The Goodspeed Lectureship enables the Religion Department—often in conjunction with other departments and programs—to bring to Denison credentialed scholars related to Religious Studies, to deliver an all-campus convocation lecture. The convocation lecture, of publishable quality, is the central event of the scholar’s visit, but the visit also includes significant classroom participation and other engagement with students. The scholar’s publications are typically integrated into the curriculum of courses offered during that semester. While the principal benefactor was in the field of Biblical studies, the lectureship has enabled the College to invite scholars to lecture at Denison from the field of Religious Studies as broadly conceived.
The Goodspeed Lectureship was endowed with funds donated to Denison by the brothers Edgar Johnson Goodspeed (1871-1962) and Charles Ten Broeke Goodspeed (1869-1949), both of whom graduated from Denison in the Class of 1890. The Lectureship is named after Edgar Goodspeed, who was a scholar of Greek and the New Testament, and one of the most important American Biblical scholars of the twentieth century.
Here are just a few notable speakers from past years:
- Martin E. Marty, religious scholar & author of “Righteous Empire: The Protestant Experience in America”
- Eddie Glaude, religious scholar & author of “Exodus! Religion, Race, and Nation in Early 19th Century Black America”
- Donald K. Swearer, religious scholar & author of “Becoming the Buddha: The Ritual of Image Consecration in Thailand”
The Goodspeed brothers were born in Quincy, Illinois, where their father, Thomas Wakefield Goodspeed, was an American Baptist minister. The boys were educated at the preparatory school connected to the old University of Chicago, from which they both graduated in 1886. The University closed soon after their graduation, and so the brothers came to Denison University for their undergraduate education. Edgar majored in Classics, and also studied Biblical Greek. The two were among a graduating class of twelve in 1890, both receiving a B.A. degree. Thereafter Edgar studied Semitic languages (Hebrew and Arabic) at Yale for one year. In 1892, he entered the revived University of Chicago for graduate studies; Goodspeed’s father Thomas played a major role in raising the funds necessary to restart the University. Edgar received a D.B. (Bachelors in Divinity) degree in 1897, and a Ph.D., summa cum laude, in 1898 (studying, among other subjects, Accadian, Ethiopic, Aramaic and Syriac languages). He then joined the New Testament Department of the University of Chicago. He spent his next two years studying abroad in Germany, England, Italy, Egypt, Lebanon and Palestine. He taught at the University of Chicago until retirement in 1937, whereupon he and his wife Elfleda retired to Santa Barbara, California. He died there in 1962.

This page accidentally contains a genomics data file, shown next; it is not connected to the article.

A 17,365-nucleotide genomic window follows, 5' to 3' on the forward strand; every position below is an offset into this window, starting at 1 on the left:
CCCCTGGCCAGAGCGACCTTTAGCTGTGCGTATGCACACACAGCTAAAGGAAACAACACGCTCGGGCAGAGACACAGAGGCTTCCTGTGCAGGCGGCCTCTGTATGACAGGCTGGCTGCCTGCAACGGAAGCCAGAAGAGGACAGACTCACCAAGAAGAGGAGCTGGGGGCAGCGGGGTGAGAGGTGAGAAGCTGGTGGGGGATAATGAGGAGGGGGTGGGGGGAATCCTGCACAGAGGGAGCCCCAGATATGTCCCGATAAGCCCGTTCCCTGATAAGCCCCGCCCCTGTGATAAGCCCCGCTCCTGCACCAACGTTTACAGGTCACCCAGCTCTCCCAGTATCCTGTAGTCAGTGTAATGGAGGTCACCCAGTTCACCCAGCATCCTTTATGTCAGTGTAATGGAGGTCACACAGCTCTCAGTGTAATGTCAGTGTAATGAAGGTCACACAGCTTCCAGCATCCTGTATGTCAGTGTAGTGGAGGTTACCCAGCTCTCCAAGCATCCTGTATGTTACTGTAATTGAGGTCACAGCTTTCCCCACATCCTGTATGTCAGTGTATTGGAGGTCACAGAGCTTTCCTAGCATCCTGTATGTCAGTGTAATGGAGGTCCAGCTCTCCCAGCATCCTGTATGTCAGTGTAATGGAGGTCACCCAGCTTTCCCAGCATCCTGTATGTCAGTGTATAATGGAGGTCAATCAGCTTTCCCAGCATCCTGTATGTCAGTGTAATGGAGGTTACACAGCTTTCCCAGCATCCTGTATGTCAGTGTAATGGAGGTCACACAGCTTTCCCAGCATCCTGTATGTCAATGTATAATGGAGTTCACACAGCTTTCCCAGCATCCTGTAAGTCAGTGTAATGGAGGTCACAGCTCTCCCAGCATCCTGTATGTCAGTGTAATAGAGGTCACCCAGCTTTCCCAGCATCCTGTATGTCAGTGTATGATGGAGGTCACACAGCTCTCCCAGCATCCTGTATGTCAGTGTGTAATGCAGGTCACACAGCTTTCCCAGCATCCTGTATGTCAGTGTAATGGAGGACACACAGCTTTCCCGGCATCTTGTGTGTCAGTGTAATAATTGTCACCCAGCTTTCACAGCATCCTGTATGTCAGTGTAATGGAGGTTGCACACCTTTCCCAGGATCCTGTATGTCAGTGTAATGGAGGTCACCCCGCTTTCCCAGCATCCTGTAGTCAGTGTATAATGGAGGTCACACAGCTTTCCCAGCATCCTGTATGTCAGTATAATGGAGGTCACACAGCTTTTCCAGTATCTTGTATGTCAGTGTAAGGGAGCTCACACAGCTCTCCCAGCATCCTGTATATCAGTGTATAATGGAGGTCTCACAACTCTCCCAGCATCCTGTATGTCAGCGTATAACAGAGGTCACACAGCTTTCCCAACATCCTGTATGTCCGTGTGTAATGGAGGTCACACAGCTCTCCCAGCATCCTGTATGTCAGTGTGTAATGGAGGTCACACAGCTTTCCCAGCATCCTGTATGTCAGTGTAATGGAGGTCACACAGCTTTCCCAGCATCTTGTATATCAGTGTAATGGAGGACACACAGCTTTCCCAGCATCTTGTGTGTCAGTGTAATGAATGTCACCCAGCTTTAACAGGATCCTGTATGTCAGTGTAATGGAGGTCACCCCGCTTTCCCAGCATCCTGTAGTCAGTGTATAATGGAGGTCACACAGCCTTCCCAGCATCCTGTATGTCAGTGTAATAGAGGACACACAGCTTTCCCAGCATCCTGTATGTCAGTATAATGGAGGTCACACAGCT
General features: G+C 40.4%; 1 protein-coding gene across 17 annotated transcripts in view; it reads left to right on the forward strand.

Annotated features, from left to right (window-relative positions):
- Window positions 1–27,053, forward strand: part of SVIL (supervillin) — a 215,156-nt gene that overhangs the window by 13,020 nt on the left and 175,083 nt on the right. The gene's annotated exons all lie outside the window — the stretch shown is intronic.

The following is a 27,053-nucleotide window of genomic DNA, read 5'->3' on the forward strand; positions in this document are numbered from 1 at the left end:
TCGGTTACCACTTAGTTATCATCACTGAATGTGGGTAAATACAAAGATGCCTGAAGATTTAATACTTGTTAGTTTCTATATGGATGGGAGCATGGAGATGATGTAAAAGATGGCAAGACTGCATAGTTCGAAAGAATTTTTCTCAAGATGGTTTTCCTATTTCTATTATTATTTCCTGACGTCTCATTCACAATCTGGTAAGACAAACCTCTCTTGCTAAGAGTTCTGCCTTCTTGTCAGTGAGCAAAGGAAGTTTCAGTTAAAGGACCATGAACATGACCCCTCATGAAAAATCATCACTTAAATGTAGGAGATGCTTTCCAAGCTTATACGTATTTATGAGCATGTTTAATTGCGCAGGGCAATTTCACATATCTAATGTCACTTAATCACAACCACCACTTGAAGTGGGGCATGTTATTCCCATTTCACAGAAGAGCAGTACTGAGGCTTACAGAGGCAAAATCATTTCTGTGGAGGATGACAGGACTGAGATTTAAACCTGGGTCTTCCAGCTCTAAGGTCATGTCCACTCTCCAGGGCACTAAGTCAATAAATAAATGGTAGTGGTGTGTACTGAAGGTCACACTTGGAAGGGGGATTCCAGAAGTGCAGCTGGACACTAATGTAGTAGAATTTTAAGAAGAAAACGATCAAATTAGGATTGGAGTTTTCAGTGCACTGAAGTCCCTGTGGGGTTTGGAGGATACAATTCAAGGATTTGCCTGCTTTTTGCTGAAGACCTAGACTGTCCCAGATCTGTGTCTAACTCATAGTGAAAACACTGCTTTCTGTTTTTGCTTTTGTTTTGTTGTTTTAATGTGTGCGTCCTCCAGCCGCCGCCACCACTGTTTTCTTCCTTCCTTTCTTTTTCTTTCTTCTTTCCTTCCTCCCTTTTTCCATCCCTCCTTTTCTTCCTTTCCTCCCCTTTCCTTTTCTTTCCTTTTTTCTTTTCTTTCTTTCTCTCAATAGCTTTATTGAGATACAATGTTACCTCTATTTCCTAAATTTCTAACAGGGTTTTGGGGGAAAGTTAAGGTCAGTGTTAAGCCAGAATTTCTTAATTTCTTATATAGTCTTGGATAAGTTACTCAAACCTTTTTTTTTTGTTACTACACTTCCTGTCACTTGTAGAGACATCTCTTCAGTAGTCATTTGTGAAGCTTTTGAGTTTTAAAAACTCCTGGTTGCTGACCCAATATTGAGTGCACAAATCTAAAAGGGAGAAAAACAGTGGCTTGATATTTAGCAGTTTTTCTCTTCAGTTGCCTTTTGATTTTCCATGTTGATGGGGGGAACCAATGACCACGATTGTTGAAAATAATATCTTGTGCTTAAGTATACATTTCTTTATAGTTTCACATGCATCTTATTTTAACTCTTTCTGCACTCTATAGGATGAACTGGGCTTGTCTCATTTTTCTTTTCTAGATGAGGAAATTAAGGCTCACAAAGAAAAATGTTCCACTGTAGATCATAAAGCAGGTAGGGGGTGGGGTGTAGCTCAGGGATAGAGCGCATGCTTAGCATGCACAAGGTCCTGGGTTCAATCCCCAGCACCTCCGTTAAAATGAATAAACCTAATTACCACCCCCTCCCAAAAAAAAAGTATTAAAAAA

Goodspeed was the first American scholar to collect and publish Greek papyri relating to the New Testament. He came to national attention for his publication in 1923 of The New Testament: An American Translation. This translation combined detailed attention to all the latest scholarship on the Greek text with a concern to render it into contemporary American English. His emphasis on making the Bible accessible to contemporary speakers of American English met with much resistance, but also much acclaim, and over the years his approach has proven to be the dominant trend in Biblical translation into English. The translation was reprinted many times, and was also serialized in a number of daily newspapers around the country. From 1930 he worked on the committee that produced the Revised Standard Version of the Bible, which remains a central Protestant translation until today. During his long career he wrote sixty-four books on his own, collaborated on sixteen additional books, and wrote more than two-hundred articles and essays. Not all of these were scholarly efforts. He published popular articles aimed at a broader public in magazines such as Atlantic Monthly and Look, and also wrote a mystery novel entitled The Curse in the Colophon. He was active in the P.E.N. Clubs, first in Chicago, and then after retirement in Los Angeles.
Edgar J. Goodspeed was recognized several times as one of the most illustrious of Denison’s alumni. In 1931 he delivered the main speech at Denison’s 100th anniversary celebration, on which occasion he was awarded an honorary Doctorate of Divinity. He returned to Denison to deliver the commencement address in 1941, at which time he was awarded a second honorary doctorate, a Doctorate of Letters.
Charles Ten Broeke Goodspeed also attended Denison University, and received a B.A. in 1890. He returned to Chicago, where he earned a law degree from the Chicago College of Law in 1893. He co-established his own law firm, Goodspeed and Bates, in 1902. He was active in a number of civic organizations in Chicago until he retired, also to the Los Angeles area, in 1939.
The two brothers donated equal amounts to Denison University in their wills, to establish the Denison Lectureship. The first lecture was delivered in 1964 by George F. Kennan, the famous diplomat and political scientist. In the subsequent decades, the Lectureship has brought many distinguished scholars of Religion to speak at Denison.
Information on Edgar J. Goodspeed can be found in his 1953 autobiography, As I Remember (New York: Harper & Brothers); and in Edgar Johnson Goodspeed: Articulate Scholar, an intellectual biography written by James I. Cook in 1981 in connection with the centenary of the Society of Biblical Literature. Further information on Goodspeed, and his bequest to Denison of a collection of rare and valuable Bibles, can be found in the Denison Library.